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The Auspice Diversified Program was up 1.71% in May.
Upside Opportunity and Downside Protection: While May was challenging for many global markets, equities in particular, some of the sectors that have struggled in recent quarters provided an offset. The result is non-correlated performance at its finest and the exact reason to include managed futures as a core allocation in any portfolio. While we are quick to point out that the results of the program are non-correlated as opposed to negatively correlated, this does allow for times of positive performance as the traditional equity markets are failing. Over time, the correlation is a small negative (-0.10 to -0.30 range), and it comes from months and periods like May, when performance kicks in just at the right time.
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The Auspice Diversified Program was profitable in 3 of the 7 sectors traded. While we again made gains in Interest Rates, excellent gains came from Metals and in particular, Soft Commodities.
Interesting Trades: While the strategy did not exit any specific profitable trades of note, some of the most profitable trades month over month include: short Cotton and Coffee, short Copper, and long interest rate futures. We also exited Gold after we noted in January that we had “ate humble pie” and got back on the long Gold trend that we exited at 2011 year end. However, this uptrend did not develop the same way again and we exited to be flat Gold at this time.
The 5 year statistics (Jun 07 - May 12) are: +8.64% annualized return with 12.97% volatility. The worst drawdown is 11.35% with an average Margin to Equity ratio of 6.4%. The global equity markets remain down over this same period with 25-35% more volatility. Over the long run, the performance of the Auspice Diversified Program highlights not only the non-correlation and absolute return characteristics of the strategy, but the lower risk profile from traditional investments due to stringent risk management and downside protection.
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Key Points Regarding our Positions
Energies: After exiting long positions in Crude and Gasoline in April, the Energy sector has continued to pull back. During May we exited a long Heating Oil position to be flat and entered Crude position from the short side. We remain short natural gas (not news anymore!). The sector was not profitable for us in May.
For those with specific interest in this sector alone, please contact Auspice regarding the launch of our Energy focused strategy in collaboration with Pulse Capital Partners. The program went live on the March 1st.
Metals: After a 3 month hiatus, Metals was a profitable sector. Gains were made primarily from the short side of Copper. We added to the short side in Palladium during May. As mentioned above, we exited Gold to be flat.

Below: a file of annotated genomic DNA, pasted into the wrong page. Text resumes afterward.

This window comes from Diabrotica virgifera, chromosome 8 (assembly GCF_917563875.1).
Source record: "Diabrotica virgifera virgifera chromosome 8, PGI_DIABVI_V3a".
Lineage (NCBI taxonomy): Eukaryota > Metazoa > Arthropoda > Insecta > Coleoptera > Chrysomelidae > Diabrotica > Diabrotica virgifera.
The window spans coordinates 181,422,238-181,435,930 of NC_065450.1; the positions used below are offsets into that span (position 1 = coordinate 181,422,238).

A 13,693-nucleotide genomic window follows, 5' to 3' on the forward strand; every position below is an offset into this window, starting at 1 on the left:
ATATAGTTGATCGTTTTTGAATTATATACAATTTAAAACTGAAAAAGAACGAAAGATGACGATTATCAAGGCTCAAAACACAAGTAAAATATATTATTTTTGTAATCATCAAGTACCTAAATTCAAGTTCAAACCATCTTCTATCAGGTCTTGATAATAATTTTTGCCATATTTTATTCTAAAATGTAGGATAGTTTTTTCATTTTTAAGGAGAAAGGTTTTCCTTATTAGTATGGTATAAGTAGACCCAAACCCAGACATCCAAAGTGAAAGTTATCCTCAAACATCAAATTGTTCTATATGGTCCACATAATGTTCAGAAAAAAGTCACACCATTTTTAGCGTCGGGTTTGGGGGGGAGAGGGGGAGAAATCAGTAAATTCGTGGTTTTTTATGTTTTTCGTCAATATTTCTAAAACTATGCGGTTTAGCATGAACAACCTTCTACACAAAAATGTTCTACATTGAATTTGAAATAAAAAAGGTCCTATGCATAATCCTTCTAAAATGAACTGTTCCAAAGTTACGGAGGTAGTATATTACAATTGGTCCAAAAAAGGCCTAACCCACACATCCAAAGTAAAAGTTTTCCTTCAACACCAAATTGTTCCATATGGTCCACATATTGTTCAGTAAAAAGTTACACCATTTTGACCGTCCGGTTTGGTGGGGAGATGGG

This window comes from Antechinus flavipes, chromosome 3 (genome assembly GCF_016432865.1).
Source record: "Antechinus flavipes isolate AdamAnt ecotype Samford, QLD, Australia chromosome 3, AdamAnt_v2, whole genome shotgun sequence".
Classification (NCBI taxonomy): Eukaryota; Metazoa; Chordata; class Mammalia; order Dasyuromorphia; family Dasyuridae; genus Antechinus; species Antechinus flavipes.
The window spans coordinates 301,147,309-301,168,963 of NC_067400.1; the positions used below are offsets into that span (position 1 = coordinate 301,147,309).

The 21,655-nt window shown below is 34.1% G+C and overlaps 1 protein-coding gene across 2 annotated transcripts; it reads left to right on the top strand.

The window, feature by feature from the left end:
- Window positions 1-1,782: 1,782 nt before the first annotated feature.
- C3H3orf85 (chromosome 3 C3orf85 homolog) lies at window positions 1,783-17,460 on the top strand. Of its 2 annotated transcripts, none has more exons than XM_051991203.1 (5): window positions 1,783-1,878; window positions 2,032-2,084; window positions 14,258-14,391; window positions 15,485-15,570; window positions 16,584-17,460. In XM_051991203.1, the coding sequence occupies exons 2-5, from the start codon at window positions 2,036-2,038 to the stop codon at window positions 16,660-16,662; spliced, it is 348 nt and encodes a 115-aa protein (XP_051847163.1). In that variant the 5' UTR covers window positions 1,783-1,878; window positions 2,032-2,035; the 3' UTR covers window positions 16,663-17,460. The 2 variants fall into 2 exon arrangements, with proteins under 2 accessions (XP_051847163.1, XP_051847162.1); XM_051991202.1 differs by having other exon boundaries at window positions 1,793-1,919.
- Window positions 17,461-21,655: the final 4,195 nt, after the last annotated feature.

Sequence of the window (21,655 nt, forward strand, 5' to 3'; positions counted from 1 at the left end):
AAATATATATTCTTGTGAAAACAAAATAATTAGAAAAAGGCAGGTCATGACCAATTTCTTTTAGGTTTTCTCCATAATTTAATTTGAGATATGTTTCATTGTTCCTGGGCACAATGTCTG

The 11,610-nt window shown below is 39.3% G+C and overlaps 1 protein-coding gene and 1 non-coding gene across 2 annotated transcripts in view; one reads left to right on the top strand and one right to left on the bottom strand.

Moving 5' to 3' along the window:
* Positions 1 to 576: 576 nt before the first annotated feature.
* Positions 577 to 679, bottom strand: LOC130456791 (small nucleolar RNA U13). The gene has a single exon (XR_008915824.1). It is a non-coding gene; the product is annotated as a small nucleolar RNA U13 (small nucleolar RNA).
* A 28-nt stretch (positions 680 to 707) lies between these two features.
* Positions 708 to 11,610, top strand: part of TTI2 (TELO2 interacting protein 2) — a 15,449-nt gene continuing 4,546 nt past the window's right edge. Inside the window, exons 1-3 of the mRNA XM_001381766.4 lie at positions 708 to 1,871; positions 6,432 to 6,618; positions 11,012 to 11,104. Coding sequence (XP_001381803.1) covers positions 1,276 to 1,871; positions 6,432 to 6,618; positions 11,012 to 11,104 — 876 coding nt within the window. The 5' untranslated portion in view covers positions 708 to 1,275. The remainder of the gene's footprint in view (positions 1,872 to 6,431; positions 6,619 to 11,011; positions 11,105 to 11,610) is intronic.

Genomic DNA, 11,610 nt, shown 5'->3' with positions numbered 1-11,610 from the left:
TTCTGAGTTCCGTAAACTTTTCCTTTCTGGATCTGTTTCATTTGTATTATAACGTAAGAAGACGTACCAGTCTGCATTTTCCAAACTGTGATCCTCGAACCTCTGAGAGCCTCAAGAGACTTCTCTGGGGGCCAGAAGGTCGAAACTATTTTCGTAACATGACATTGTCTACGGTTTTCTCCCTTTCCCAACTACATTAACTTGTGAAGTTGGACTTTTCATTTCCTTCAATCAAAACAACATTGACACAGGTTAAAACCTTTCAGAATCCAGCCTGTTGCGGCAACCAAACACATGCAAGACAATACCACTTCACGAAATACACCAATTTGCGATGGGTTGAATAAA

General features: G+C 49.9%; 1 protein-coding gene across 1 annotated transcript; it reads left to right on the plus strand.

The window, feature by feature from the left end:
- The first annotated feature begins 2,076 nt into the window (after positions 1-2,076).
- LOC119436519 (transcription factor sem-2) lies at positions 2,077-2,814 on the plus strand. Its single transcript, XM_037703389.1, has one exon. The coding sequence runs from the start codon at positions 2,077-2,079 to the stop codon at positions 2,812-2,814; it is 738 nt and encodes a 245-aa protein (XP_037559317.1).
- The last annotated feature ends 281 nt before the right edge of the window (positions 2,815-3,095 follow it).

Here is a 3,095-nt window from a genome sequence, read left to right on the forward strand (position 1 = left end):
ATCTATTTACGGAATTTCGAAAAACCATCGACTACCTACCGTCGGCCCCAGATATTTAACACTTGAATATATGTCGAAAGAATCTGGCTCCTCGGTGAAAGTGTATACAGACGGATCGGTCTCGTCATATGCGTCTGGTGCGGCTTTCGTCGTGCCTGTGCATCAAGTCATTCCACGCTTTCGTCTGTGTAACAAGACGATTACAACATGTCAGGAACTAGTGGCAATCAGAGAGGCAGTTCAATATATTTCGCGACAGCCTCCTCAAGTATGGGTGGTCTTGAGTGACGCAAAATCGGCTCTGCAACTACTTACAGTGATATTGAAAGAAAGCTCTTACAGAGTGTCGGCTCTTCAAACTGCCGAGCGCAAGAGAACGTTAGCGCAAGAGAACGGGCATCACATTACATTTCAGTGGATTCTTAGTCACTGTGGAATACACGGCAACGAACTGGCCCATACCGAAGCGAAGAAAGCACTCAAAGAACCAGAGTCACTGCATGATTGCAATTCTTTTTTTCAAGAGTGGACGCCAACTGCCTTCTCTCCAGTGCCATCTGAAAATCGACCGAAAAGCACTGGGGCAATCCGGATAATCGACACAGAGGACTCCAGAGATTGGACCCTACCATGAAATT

Grains: Grains gave back some of their April gains with reversals in Soybeans and Wheat (in opposite directions). Soybean price reversed and dropped hard while Wheat rallied. At month end we remain unchanged in both markets, long Soybeans and short Wheat. Our short trade in Corn provided some offset to the reversals as it continued to move lower.
Soft Commodities: Softs provided the largest sector gain in May led by rapid deterioration in Cotton and Coffee. Additionally, we have added a new short in Orange Juice while remaining flat Lumber at this time.
Currencies: Currencies continued to be choppy and have been so for almost a year now. We made a number of position changes and the sector had a modest loss on the month. We exited the recent new long position taken in British Pound, as well as the long positions in Aussie and Canadian Dollars. We took a new long position in US Dollar Index. A new short was entered in Swiss Franc and we remain short the Euro. We are on the sidelines in Yen.
Interest Rates: After adding to our long position in April for some modest gains, the move higher in rates was significant. We remain long 30 year Bonds, US 10 year Notes (since early 2011), and 5 year Notes. As of this writing, we have also added 2 year Notes from the long side which is a classic example of trading with the trend regardless of the price. It appears interest rate futures are excellent antiseptic right now.
Equity Indices: As mentioned last month, this was the sector to watch. After moving higher January through March, the weakness that started in April accelerated in May. While Nasdaq led the way last month, as of this writing we exited long positions in S&P 500 and Russell 2000 for small losses and are flat all 3 of those markets. We remain short the French CAC 40 which remains amongst the weakest in the sector and added shorts in the Asian markets, Hang Seng and Nikkei. We continue to monitor trend in this sector closely.